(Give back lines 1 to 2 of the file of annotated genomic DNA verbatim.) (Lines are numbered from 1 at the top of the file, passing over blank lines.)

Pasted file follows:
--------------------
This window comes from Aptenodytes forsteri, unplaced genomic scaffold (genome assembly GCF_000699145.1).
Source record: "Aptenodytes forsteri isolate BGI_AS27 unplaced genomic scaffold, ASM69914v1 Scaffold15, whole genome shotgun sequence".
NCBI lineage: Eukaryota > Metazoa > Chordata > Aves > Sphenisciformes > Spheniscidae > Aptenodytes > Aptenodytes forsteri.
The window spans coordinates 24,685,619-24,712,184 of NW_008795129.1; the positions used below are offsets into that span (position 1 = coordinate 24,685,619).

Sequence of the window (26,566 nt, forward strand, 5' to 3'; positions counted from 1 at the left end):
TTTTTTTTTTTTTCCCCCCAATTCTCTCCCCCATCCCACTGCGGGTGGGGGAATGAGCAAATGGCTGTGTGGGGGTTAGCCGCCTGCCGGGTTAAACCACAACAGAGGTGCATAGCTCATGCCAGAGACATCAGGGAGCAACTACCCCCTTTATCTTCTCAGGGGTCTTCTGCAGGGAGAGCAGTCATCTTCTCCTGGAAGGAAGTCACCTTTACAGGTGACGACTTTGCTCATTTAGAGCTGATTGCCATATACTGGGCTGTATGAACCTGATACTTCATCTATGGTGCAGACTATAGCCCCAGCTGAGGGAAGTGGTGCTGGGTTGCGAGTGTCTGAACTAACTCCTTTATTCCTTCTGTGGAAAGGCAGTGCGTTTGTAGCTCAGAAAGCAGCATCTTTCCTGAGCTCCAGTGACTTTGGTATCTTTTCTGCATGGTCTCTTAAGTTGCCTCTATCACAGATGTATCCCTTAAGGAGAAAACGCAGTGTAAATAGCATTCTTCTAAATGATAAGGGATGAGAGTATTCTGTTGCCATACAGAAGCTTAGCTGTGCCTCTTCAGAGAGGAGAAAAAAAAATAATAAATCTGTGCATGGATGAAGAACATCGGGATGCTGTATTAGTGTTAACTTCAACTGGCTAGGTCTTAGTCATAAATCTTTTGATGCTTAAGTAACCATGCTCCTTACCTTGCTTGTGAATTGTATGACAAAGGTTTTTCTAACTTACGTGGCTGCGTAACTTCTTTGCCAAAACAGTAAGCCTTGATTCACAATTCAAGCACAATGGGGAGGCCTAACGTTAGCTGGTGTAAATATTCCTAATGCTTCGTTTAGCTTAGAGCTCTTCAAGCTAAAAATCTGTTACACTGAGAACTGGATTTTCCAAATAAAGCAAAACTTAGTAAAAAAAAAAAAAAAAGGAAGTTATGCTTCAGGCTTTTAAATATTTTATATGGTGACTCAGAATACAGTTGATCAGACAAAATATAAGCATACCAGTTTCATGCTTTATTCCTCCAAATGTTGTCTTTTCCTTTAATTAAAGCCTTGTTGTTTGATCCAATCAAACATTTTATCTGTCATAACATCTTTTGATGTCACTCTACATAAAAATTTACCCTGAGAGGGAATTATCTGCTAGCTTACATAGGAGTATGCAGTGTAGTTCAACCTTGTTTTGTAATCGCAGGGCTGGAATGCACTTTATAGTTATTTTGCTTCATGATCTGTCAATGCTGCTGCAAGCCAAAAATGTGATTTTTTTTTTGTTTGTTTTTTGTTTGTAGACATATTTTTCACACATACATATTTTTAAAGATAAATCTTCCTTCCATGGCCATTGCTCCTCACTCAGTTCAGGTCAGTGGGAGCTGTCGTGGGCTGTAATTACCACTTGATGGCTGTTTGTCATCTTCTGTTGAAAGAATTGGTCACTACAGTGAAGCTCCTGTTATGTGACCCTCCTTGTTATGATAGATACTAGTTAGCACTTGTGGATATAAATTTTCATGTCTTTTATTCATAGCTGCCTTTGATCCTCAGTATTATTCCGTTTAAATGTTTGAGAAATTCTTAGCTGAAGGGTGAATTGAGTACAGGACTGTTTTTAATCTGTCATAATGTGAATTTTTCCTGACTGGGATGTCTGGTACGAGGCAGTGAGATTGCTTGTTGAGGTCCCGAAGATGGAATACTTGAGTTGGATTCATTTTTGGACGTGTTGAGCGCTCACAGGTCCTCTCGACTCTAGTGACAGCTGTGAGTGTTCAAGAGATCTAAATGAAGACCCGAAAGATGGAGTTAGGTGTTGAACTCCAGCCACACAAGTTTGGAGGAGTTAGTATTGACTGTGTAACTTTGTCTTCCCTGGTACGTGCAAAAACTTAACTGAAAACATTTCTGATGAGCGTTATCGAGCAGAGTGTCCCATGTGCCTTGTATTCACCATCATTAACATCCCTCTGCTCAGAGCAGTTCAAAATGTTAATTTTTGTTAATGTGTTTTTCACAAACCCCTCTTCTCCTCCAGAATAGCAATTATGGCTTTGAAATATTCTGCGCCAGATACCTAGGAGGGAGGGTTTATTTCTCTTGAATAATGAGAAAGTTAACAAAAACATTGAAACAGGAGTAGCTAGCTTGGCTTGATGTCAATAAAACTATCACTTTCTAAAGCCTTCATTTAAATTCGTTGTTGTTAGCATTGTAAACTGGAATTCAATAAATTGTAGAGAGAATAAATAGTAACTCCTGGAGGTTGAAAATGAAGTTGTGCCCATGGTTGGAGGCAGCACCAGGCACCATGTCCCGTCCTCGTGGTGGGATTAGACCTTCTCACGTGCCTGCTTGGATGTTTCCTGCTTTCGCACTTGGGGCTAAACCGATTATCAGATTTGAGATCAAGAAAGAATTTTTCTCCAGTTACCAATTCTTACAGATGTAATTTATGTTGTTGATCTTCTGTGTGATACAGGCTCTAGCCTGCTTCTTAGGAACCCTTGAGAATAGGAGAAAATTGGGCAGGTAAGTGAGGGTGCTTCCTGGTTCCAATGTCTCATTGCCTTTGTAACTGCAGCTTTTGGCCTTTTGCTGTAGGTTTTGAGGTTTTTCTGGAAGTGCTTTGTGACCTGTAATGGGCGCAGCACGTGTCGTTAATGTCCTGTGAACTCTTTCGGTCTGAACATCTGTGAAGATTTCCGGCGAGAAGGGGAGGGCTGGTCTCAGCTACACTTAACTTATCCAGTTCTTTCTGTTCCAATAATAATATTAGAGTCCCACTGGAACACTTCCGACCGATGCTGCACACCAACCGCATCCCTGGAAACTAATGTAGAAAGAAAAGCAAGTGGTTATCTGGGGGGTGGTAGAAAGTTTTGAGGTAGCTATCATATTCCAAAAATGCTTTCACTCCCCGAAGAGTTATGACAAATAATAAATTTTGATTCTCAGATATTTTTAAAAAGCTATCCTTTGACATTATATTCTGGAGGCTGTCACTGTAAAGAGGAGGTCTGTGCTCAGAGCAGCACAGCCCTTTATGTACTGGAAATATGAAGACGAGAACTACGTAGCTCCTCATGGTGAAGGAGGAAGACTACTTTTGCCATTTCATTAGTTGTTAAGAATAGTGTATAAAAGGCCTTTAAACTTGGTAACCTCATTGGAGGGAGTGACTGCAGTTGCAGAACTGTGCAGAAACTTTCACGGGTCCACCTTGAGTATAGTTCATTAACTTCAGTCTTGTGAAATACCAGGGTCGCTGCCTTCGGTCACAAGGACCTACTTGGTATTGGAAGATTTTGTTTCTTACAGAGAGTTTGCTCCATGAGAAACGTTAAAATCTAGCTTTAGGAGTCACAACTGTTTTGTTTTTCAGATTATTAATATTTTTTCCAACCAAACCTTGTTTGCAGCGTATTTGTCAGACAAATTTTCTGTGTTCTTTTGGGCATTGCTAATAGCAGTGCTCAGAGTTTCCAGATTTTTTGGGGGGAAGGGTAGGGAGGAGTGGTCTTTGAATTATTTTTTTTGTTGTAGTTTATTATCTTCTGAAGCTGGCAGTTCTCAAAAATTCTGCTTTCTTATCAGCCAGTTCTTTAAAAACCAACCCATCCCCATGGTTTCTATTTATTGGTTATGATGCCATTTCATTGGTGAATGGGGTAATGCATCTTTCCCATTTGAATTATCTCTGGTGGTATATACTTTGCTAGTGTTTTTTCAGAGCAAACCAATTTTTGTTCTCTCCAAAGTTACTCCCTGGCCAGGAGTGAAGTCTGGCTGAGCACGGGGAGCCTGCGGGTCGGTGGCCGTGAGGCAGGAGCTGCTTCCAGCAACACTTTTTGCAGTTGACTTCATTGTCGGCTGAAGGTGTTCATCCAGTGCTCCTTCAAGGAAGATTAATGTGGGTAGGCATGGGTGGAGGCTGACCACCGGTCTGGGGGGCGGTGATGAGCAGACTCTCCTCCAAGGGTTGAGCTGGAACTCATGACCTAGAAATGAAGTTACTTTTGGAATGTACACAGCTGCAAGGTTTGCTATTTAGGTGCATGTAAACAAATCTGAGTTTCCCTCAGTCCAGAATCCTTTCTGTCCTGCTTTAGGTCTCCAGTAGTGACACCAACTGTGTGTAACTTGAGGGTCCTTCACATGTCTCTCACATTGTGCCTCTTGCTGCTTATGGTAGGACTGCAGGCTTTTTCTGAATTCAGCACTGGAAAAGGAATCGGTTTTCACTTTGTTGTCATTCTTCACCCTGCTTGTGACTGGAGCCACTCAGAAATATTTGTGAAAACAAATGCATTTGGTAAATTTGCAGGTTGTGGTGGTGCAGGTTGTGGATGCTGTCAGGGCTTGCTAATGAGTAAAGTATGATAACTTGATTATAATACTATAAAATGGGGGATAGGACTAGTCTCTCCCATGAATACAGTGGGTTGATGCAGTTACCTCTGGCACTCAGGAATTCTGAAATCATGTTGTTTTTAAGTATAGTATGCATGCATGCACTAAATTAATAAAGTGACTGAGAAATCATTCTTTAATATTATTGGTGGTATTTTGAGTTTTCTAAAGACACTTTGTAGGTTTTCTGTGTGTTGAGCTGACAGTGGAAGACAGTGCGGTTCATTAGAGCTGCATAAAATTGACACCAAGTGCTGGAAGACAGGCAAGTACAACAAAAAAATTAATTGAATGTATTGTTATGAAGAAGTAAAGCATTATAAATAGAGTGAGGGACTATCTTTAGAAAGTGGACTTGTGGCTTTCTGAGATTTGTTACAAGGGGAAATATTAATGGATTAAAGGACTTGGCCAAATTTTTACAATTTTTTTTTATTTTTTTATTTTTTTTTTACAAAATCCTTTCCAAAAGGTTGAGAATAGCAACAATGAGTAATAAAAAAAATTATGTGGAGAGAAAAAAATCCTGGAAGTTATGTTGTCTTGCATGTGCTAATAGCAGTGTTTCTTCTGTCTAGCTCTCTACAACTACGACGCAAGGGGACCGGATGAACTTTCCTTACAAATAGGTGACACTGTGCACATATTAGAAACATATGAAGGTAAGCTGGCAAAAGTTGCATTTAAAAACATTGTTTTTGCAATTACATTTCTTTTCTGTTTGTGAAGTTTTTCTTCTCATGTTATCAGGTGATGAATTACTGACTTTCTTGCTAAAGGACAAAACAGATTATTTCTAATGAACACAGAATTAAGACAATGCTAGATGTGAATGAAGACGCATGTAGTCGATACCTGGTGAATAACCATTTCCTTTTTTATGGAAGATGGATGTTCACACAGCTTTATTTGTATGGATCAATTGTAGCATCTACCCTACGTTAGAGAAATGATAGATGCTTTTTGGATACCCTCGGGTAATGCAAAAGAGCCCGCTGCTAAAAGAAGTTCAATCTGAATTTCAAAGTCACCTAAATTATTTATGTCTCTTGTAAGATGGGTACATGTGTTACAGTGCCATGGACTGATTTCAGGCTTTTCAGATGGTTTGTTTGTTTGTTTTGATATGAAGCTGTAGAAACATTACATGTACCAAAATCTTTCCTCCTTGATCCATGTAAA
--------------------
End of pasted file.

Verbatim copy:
This window comes from Aptenodytes forsteri, unplaced genomic scaffold (genome assembly GCF_000699145.1).
Source record: "Aptenodytes forsteri isolate BGI_AS27 unplaced genomic scaffold, ASM69914v1 Scaffold15, whole genome shotgun sequence".